It’s been a particularly interesting weekend for the redevelopment of the Ground Zero site, with all relevant parties cautiously approaching a deal.
The WTC site is owned by the Port Authority of New York and New Jersey, which is controlled by the governors of the two states. There’s never-ending tension within the PA over which state is getting more of its resources. Given that each state’s politics is Byzantine all by itself, it’s a miracle that the PA gets anything at all done.
I’m not certain who owned the WTC buildings themselves, but a guy named Larry Silverstein owned the lease for the towers. Silverstein has an insurance policy with Swiss Re, under which he’s to be paid $3.5 billion in the event of a terrorist attack on the towers. Silverstein says the September 11 attack was two events, so he’s owed $7 billion Swiss Re says it was one attack, and since the buildings weren’t new anyway, it was willing to pay $2.2 billion. So Silverstein is suing Swiss Re.
Silverstein is really the reason that the six rebuilding proposals look like they do. He’s got a contractual right to a 11 million square feet of office and retail space; if he doesn’t get it, someone — probably the Port Authority — owes him money. Hence the density of the site proposals.
Late last week, someone floated an interesting proposal. It turns out that the PA doesn’t own the land under LaGuardia and Kennedy airports; it only owns the facilities. The land belongs to New York City. This causes the occasional friction. How about trading Ground Zero for the land beneath the airports? That way, the Port Authority and its bureaucracy would be out of the way of an emotional rebuilding process.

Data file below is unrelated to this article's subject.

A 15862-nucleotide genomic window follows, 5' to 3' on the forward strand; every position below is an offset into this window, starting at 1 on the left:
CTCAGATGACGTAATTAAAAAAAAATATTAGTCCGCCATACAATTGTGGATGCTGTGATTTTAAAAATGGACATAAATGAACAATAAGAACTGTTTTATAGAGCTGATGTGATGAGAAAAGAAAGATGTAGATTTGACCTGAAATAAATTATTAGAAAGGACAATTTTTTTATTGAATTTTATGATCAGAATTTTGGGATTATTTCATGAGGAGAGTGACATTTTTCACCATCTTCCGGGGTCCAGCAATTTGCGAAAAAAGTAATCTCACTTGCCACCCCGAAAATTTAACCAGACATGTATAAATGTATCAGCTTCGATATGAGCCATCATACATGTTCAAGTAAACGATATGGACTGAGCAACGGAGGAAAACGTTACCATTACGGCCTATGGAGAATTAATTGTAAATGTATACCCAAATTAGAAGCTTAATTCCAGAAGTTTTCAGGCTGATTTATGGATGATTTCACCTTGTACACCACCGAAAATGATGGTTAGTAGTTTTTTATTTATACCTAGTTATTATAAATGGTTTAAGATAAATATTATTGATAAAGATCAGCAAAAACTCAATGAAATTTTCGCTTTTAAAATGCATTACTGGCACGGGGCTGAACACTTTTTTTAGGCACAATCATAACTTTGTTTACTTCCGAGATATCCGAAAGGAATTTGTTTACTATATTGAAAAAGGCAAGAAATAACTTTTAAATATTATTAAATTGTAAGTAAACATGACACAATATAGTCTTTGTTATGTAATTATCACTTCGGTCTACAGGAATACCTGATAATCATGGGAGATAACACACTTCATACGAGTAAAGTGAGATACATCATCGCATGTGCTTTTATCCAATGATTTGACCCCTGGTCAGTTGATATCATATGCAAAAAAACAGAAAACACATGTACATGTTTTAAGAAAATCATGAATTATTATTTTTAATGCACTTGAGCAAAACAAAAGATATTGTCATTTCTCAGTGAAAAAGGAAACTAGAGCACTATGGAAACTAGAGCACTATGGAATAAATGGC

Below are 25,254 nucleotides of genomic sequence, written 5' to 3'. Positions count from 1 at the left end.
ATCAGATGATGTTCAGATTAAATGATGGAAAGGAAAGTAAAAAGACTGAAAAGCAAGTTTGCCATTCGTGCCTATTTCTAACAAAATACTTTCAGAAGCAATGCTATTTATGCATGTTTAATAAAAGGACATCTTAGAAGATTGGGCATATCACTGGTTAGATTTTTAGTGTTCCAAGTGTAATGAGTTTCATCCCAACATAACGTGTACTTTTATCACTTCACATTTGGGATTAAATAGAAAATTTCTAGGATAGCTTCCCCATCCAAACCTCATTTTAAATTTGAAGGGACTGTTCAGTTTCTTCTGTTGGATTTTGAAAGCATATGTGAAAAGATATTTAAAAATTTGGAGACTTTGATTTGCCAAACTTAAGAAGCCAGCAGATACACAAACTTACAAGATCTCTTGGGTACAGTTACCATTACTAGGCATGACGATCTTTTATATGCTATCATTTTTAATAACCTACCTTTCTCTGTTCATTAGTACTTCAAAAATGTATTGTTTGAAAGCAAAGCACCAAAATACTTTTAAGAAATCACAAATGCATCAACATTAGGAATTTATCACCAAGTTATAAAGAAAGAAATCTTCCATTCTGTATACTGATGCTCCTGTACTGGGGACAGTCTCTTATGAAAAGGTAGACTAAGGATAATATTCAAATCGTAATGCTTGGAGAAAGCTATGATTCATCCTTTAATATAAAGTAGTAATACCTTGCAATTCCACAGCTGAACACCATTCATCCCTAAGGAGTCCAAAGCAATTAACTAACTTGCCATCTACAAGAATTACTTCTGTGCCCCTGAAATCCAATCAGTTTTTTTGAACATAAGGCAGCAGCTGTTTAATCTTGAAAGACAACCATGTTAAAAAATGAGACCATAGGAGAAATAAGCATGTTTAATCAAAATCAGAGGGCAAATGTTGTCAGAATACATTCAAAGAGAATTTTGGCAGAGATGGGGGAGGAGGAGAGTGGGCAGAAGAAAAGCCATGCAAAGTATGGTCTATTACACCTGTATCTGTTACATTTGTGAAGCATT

The Port Authority liked the idea. It pays the city $3 million a year to rent the land, an amount that may increase to $60 million when the lease comes up in 13 years. Swiss Re, which saw some possible daylight in its suit with Silverstein (and who in their right mind would want that particular bag of cats to go to trial?) loved the idea, but pointed out that someone needed to talk to Silverstein — and that whoever it was should probably come equipped with a checkbook.
Today, Silverstein’s spokesman said he “has an open mind” about the proposal, but would like to hear something more formal and fleshed-out. Seems reasonable. It’s interesting, too, that the spokesman is Howard Rubenstein, who is the go-to guy for people who want to keep their names in — and, more important, out of — the newspapers. Check out his client list if you want to see where the power is in New York.